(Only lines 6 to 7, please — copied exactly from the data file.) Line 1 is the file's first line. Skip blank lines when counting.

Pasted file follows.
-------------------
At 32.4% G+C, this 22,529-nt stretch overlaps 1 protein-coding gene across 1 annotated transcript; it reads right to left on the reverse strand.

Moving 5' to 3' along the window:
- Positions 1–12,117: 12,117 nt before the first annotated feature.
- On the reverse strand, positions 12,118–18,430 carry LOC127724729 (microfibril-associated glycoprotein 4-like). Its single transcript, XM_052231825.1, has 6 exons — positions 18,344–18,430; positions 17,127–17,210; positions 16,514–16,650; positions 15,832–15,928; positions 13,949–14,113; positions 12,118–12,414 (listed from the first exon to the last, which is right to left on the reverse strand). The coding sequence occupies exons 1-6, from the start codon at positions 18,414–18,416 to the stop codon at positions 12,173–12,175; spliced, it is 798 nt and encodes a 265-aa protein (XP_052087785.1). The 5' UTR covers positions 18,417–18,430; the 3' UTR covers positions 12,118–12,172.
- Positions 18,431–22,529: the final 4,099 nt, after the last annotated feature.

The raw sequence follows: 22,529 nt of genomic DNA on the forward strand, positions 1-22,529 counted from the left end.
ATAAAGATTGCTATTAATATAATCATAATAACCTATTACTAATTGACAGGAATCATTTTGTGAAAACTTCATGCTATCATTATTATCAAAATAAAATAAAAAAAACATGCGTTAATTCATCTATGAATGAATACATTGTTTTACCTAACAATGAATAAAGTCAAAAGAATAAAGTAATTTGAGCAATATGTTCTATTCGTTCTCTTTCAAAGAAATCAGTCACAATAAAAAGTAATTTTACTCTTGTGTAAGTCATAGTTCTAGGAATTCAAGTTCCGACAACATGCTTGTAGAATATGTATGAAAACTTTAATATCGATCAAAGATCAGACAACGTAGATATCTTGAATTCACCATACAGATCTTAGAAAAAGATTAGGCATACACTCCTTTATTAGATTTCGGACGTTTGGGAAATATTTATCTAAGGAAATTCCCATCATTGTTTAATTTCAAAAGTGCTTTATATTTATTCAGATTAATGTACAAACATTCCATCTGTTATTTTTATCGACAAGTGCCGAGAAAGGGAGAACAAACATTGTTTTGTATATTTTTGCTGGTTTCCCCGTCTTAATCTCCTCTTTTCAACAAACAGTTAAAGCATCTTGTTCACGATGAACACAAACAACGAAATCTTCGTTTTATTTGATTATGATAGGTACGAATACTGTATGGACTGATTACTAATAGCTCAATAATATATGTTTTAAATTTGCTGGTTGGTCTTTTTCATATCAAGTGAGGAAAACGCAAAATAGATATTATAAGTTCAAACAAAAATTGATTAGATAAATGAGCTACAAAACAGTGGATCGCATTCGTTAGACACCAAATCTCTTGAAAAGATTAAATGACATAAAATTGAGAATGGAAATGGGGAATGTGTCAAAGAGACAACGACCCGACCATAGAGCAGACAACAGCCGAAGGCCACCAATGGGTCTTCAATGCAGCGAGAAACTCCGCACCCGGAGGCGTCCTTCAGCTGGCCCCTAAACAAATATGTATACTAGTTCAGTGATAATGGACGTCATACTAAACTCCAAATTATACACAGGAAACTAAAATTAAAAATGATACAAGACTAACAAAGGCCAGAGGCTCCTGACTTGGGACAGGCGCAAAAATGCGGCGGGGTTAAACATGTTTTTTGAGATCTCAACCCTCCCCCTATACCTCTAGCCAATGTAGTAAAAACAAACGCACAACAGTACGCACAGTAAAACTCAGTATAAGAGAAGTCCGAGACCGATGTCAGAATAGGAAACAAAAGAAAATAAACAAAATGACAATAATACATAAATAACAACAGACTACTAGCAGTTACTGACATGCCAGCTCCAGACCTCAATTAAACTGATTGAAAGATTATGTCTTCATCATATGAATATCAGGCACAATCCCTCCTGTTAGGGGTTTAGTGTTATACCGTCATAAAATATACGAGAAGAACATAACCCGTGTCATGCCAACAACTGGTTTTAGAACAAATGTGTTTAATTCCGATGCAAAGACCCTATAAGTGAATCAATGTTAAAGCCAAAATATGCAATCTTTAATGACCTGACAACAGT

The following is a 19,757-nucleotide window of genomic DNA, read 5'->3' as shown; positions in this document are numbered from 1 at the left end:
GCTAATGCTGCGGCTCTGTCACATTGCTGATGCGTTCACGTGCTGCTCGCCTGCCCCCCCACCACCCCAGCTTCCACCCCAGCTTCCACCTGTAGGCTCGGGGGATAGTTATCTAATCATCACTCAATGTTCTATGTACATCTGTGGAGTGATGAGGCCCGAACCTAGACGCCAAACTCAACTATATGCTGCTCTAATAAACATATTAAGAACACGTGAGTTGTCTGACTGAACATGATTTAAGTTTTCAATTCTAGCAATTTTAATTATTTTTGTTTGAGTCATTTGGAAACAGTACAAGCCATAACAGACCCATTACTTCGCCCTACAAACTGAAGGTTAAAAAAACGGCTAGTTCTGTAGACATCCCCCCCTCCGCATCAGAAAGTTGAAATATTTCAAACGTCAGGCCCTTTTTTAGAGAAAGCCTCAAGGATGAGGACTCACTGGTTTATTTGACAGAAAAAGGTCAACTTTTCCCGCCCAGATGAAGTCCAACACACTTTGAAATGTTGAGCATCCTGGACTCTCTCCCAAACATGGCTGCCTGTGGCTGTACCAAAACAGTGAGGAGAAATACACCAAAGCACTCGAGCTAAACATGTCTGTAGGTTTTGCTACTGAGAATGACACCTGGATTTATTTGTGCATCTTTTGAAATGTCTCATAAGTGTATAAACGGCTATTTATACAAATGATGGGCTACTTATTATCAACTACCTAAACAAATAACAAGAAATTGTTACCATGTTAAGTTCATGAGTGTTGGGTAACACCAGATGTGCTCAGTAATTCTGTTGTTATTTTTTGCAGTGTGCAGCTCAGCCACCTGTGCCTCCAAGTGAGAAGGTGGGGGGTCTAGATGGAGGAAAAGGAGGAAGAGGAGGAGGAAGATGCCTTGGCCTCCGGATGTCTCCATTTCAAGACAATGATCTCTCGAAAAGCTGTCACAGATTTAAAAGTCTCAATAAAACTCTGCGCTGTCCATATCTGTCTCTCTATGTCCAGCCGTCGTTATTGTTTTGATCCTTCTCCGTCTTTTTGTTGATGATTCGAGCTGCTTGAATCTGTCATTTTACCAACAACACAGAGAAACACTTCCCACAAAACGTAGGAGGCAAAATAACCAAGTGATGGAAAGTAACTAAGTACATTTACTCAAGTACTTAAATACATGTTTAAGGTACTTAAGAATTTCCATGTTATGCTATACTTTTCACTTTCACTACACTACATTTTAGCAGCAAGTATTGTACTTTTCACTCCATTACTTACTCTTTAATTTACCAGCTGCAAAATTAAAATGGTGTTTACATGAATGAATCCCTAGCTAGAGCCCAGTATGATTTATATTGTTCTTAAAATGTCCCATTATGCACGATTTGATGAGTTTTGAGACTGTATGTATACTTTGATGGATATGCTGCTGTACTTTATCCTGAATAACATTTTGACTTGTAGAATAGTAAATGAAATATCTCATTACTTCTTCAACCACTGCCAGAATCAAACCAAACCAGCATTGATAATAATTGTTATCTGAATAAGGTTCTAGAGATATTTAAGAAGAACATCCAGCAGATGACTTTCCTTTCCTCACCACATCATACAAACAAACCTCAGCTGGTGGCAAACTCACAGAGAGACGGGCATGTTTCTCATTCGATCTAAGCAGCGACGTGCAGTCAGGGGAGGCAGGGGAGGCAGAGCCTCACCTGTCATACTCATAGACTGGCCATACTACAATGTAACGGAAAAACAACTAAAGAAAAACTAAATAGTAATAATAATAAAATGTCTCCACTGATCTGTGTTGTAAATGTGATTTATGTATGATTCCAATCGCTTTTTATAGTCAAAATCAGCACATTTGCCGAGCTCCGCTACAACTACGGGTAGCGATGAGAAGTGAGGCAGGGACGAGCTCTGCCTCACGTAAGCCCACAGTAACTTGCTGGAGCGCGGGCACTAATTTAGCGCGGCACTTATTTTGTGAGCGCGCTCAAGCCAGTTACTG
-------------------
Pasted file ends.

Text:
The raw sequence follows: 22,529 nt of genomic DNA on the forward strand, positions 1-22,529 counted from the left end.
ATAAAGATTGCTATTAATATAATCATAATAACCTATTACTAATTGACAGGAATCATTTTGTGAAAACTTCATGCTATCATTATTATCAAAATAAAATAAAAAAAACATGCGTTAATTCATCTATGAATGAATACATTGTTTTACCTAACAATGAATAAAGTCAAAAGAATAAAGTAATTTGAGCAATATGTTCTATTCGTTCTCTTTCAAAGAAATCAGTCACAATAAAAAGTAATTTTACTCTTGTGTAAGTCATAGTTCTAGGAATTCAAGTTCCGACAACATGCTTGTAGAATATGTATGAAAACTTTAATATCGATCAAAGATCAGACAACGTAGATATCTTGAATTCACCATACAGATCTTAGAAAAAGATTAGGCATACACTCCTTTATTAGATTTCGGACGTTTGGGAAATATTTATCTAAGGAAATTCCCATCATTGTTTAATTTCAAAAGTGCTTTATATTTATTCAGATTAATGTACAAACATTCCATCTGTTATTTTTATCGACAAGTGCCGAGAAAGGGAGAACAAACATTGTTTTGTATATTTTTGCTGGTTTCCCCGTCTTAATCTCCTCTTTTCAACAAACAGTTAAAGCATCTTGTTCACGATGAACACAAACAACGAAATCTTCGTTTTATTTGATTATGATAGGTACGAATACTGTATGGACTGATTACTAATAGCTCAATAATATATGTTTTAAATTTGCTGGTTGGTCTTTTTCATATCAAGTGAGGAAAACGCAAAATAGATATTATAAGTTCAAACAAAAATTGATTAGATAAATGAGCTACAAAACAGTGGATCGCATTCGTTAGACACCAAATCTCTTGAAAAGATTAAATGACATAAAATTGAGAATGGAAATGGGGAATGTGTCAAAGAGACAACGACCCGACCATAGAGCAGACAACAGCCGAAGGCCACCAATGGGTCTTCAATGCAGCGAGAAACTCCGCACCCGGAGGCGTCCTTCAGCTGGCCCCTAAACAAATATGTATACTAGTTCAGTGATAATGGACGTCATACTAAACTCCAAATTATACACAGGAAACTAAAATTAAAAATGATACAAGACTAACAAAGGCCAGAGGCTCCTGACTTGGGACAGGCGCAAAAATGCGGCGGGGTTAAACATGTTTTTTGAGATCTCAACCCTCCCCCTATACCTCTAGCCAATGTAGTAAAAACAAACGCACAACAGTACGCACAGTAAAACTCAGTATAAGAGAAGTCCGAGACCGATGTCAGAATAGGAAACAAAAGAAAATAAACAAAATGACAATAATACATAAATAACAACAGACTACTAGCAGTTACTGACATGCCAGCTCCAGACCTCAATTAAACTGATTGAAAGATTATGTCTTCATCATATGAATATCAGGCACAATCCCTCCTGTTAGGGGTTTAGTGTTATACCGTCATAAAATATACGAGAAGAACATAACCCGTGTCATGCCAACAACTGGTTTTAGAACAAATGTGTTTAATTCCGATGCAAAGACCCTATAAGTGAATCAATGTTAAAGCCAAAATATGCAATCTTTAATGACCTGACAACAGT